Intuitively, it would seem logical to conclude that compact cities release less greenhouse gasses on a per capita basis than low density ones. We might hypothesize compact cities shorten distances between destinations, encourage walking and biking for short trips, and encourage public transportation use. It may also be more energy efficient to heat and cool the housing in more compact cities.
Amazingly, many scholars disagree. Just one year ago UCLA professor Randall Crane stated on his blog “how discretionary land use decisions can best address global warming is virtually unknown.” Crane is co-author of a 240-page research survey on the relationship between urban form and travel. At the root of the issue is the difficulty of disentangling person preferences, culture, and the physical environment. Even if urban residents use much less energy per capita, it may be because of socio-economic or so-called “self selection” factors. This scholarly ambivalence has left the planning profession at the sidelines of the global warming debate. Despite a striking cover on last September’s Planning magazine (found in the mailboxes of most American urban planners) the articles inside were sadly disappointing, with few meaningful strategies presented. As a sign of the profession’s state, one reader wrote in to complain “other theories also explain the same observed data,” contrasting modern global warming theory with urban renewal theories of the 1950s. Another letter expressed disappointment over the lack of an article summarizing recommendations about what to do.
There are signs this is changing. A draft policy guide currently being considered by the American Planning Association on climate change features as its first two policy findings that land use patterns play a “significant” role in reducing vehicle miles traveled (VMT), and that parking and transportation policies can be employed to “discourage” private auto use.
This is precisely the case Ewing and his co-authors make in Growing Cooler. In essence, they argue that even if alternative fuel vehicles are phased in aggressively and the gas mileage of vehicles is increased to 50 miles per gallon, the U.S. will be far from meeting its goal of reducing CO2 emissions. The reason is that travel growth is expected to continue to grow rapidly along with rising population and economic growth. They find that people living in compact neighborhoods drive roughly 20 to 40 percent less than the residents of sprawling areas. They define compact neighborhoods by five criteria — the five D’s — density, diversity of land uses, design, destination access, and distance to transit. In the aggregate, a national smart growth policy could cut transportation CO2 emissions by 7 to 10%. Since transportation is only responsible for 33% of total U.S. CO2 emissions the role of Smart Growth is modest, but significant factor.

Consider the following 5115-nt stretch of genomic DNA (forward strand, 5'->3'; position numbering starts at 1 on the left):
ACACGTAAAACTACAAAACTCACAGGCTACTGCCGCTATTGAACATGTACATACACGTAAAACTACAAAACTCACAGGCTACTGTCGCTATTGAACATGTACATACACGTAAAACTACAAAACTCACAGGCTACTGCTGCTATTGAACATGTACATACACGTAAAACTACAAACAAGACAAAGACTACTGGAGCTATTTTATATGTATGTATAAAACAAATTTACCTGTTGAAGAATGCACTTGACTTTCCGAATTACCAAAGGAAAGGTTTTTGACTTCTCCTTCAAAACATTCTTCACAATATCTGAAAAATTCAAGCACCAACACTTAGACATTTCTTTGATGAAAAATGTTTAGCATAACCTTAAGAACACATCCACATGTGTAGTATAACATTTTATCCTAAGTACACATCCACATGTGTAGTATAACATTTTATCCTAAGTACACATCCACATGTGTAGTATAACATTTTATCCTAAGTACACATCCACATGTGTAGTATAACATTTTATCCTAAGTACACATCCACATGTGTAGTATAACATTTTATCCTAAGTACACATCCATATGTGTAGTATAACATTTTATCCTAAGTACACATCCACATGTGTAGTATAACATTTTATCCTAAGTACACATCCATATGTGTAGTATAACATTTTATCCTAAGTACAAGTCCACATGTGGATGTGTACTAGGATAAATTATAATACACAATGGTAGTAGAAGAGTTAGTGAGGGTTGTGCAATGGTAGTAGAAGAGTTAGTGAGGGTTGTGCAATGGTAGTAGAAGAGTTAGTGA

The authors point out compact development is a particularly attractive strategy to combat climate change because the emissions savings are permanent, it also results in public health and environmental gains, and may result in additional greenhouse gas savings through more energy-efficient homes. We know people buy smaller houses in compact communities, and even if the size of their units don’t decrease, row homes and condos are more energy efficient to heat and cool than freestanding homes. (Indeed, my neighbor told me his heating bill dropped significantly when our row house was remodeled after being vacant for many years.) Chapter 9 on “Policy and Program Recommendations” offers a wide range of suggestions, from a reformed federal transportation policy in the form of a “Green-TEA” law and national cap-and-trade system, to a variety of proposals at the regional, state, and local levels to create compact development patterns. I’m happy to see the very last proposal listed “Invest in Civic Engagement and Education.” Recognizing that “successful planning requires the meaningful engagement of people who live and work in the affected community,” the authors call on “planners and decision makers [to] actively seek out public input early in the planning process.” After all, under our urban planning system local communities have the biggest role to play determine the form of our cities. This book makes the case their decisions will play a critical role in our effort to combat global warming.
> ULI: Growing Cooler
> Smart Growth America: Growing Cooler: The Evidence on Urban Development and Climate Change